"Dear" was all she said, in a tone of voice to mean: "Is that it?"

"We'll see what the Doctor says." was all Daddy said in reply, in a tone of voice that meant:

"Yep. That's it. Now, let's never speak of this again."


I don't know how I made it through that week. I really don't. Between my mother being furious and indignant and my father trying a little too hard to pretend that Everything Is Okay, not to mention waiting for that phone call, I must have been a nervous wreck. A complete wreck. School was a bit comforting in a way; everything was completely normal, routine, boring as usual. Kelly looked very interested at hearing about my weekend, especially my trip to the hospital as her mother claimed to have seen me, but my explanation of an ear infection seemed to do the trick.

I sat in the cafeteria, staring at my gravy soaked fries, and wondering what exactly I was going to do. If the call was a no, I was going to holler at my mother, then eat an entire cake to celebrate (I know that seems a little weird, but I've always wanted to eat an entire cake by myself and a "no" call seemed like a good a time as any) and if it was "yes"...I decided not to dwell on it. I didn't want to think about it. I kept on thinking about it, as my brain wasn't particularly interested in my feelings, and just wanted to torment me for the fun of it.

"Hey," somebody said in my ear. I turned to see Amy, my best friend. "This seat taken?"

"Nope," I answered, shifting over on the bench. Amy looked at me a bit strangely.

"Is everything okay?" she said, concerned. She lifted out of her lunch bag a tupperware container that contained a sandwich. A club sandwich. Big pieces of turkey--not that yucky sliced, deli kind, but real turkey--bacon, crisp lettuce. My mouth was watering so much I felt like I had Niagara falls in it. I forced myself to stare at the congealing gravy that was pooling in the bottom of the cardboard box.

"Yeah," I said slowly, trying to watch her as she ate her club sandwich. My stomach grumbled, no doubt protesting the fries I was forcing into it.

There was an announcement over the PA. I strained to hear it, my ears picking up. "Did they say my name?" I asked Amy. She shrugged.

"It sounded like they were calling Ever After," she said, between bites (oh how I wanted that sandwich!).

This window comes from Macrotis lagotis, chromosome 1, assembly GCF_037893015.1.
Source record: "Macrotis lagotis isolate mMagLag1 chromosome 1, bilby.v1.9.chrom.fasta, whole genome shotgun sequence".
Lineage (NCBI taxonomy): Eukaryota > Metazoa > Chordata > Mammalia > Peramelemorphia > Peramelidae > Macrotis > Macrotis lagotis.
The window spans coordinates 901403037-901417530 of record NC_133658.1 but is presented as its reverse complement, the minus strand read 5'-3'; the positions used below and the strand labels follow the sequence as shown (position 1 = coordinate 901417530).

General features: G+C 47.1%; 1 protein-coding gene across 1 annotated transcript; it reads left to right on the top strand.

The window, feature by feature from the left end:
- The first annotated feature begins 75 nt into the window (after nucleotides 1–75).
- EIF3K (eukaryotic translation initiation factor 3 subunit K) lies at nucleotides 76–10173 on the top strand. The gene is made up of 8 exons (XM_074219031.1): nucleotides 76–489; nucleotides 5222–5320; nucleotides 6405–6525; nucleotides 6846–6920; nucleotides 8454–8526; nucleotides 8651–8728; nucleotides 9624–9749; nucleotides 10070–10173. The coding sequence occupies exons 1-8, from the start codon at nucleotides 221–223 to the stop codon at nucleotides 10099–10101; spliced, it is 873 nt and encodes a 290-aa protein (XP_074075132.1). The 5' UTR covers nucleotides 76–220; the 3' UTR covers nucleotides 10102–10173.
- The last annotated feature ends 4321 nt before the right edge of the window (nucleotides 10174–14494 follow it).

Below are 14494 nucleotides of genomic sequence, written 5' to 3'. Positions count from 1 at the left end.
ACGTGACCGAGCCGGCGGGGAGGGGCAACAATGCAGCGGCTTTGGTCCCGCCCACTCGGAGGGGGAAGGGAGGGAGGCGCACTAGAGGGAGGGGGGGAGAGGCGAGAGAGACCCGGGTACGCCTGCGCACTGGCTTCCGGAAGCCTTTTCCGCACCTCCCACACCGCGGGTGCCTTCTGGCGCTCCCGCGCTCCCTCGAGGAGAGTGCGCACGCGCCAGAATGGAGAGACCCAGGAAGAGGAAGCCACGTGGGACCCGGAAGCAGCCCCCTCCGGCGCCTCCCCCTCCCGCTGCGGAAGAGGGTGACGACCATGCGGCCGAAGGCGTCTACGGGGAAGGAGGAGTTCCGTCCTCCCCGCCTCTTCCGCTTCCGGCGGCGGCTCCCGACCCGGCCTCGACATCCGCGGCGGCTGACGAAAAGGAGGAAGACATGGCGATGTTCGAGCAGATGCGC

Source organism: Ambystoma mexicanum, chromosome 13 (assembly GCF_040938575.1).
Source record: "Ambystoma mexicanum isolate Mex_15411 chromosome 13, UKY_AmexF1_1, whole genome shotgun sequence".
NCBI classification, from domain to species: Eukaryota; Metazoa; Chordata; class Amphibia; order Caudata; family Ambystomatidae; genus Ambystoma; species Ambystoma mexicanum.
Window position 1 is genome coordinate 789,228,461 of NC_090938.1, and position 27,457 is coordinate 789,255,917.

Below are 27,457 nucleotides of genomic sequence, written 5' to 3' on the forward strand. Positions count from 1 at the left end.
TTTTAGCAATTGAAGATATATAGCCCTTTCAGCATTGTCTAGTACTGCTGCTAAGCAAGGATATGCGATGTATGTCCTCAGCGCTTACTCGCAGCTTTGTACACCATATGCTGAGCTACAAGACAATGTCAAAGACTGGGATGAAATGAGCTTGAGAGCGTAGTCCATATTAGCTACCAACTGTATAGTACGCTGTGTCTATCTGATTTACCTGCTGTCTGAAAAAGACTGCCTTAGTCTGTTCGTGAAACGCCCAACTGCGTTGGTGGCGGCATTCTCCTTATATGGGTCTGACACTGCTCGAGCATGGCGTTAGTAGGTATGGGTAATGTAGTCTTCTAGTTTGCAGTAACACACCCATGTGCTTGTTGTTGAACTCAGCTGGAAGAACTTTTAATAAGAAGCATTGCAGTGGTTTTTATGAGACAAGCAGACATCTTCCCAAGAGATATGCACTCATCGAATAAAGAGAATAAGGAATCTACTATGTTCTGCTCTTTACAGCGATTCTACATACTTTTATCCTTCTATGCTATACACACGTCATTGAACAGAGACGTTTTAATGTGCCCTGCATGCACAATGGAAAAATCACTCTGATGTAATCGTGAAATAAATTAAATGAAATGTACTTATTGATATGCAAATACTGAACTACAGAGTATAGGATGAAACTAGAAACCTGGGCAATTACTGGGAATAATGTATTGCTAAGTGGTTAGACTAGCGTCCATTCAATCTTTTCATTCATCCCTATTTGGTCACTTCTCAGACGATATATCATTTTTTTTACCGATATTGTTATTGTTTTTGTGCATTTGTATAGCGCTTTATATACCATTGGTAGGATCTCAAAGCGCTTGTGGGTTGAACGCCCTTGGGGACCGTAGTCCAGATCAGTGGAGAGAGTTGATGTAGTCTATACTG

"That's probably me, then." I said, standing up. "That sounds like Eva Anderson."

"Could have been Evan Adams," Amy pointed out.

"True." I admitted. I sat down.

"woodevaandrsuncumto the office," the buzzer announced again.

"That was me," I said. I gingerly threw my fries into the garbage. I had paid money for them! I actually expected to eat them! I made a face, when Amy tugged on my sleeve. I turned around. She was finishing up one half of her sandwich, and held the other half out to me.

"I'm full, want it?" she asked, her mouth half-full. I love my best friend.


I finished that fabulous sandwich on the way up to the office. They paged me again, and I noted that "to the office" was always perfectly clear. That was odd, it was the one thing that could be assumed about a message. Oh well. I licked my fingers, and opened the office door. I walked over to the secretary, who barely noticed I was in front of her.

"I'm Eva Anderson," I said hesitantly. She jerked her head in the direction of the phone. A small red light was flashing, showing that line three was occupied. I picked up the receiver.

"Hello?" I asked. There was silence. "Hello?"

The secretary heaved a great sigh (as if to say why did she put up with kids like me?) and clicked the button next to the flashing light.

"Hello?" I said again.

"Oh, it's you!" my mother tinnily exclaimed. "Thank god. I was starting to wonder if you'd been lost somewhere."

Ha ha, I thought.

"Dear," my mother said with a sigh, "The tests have come back."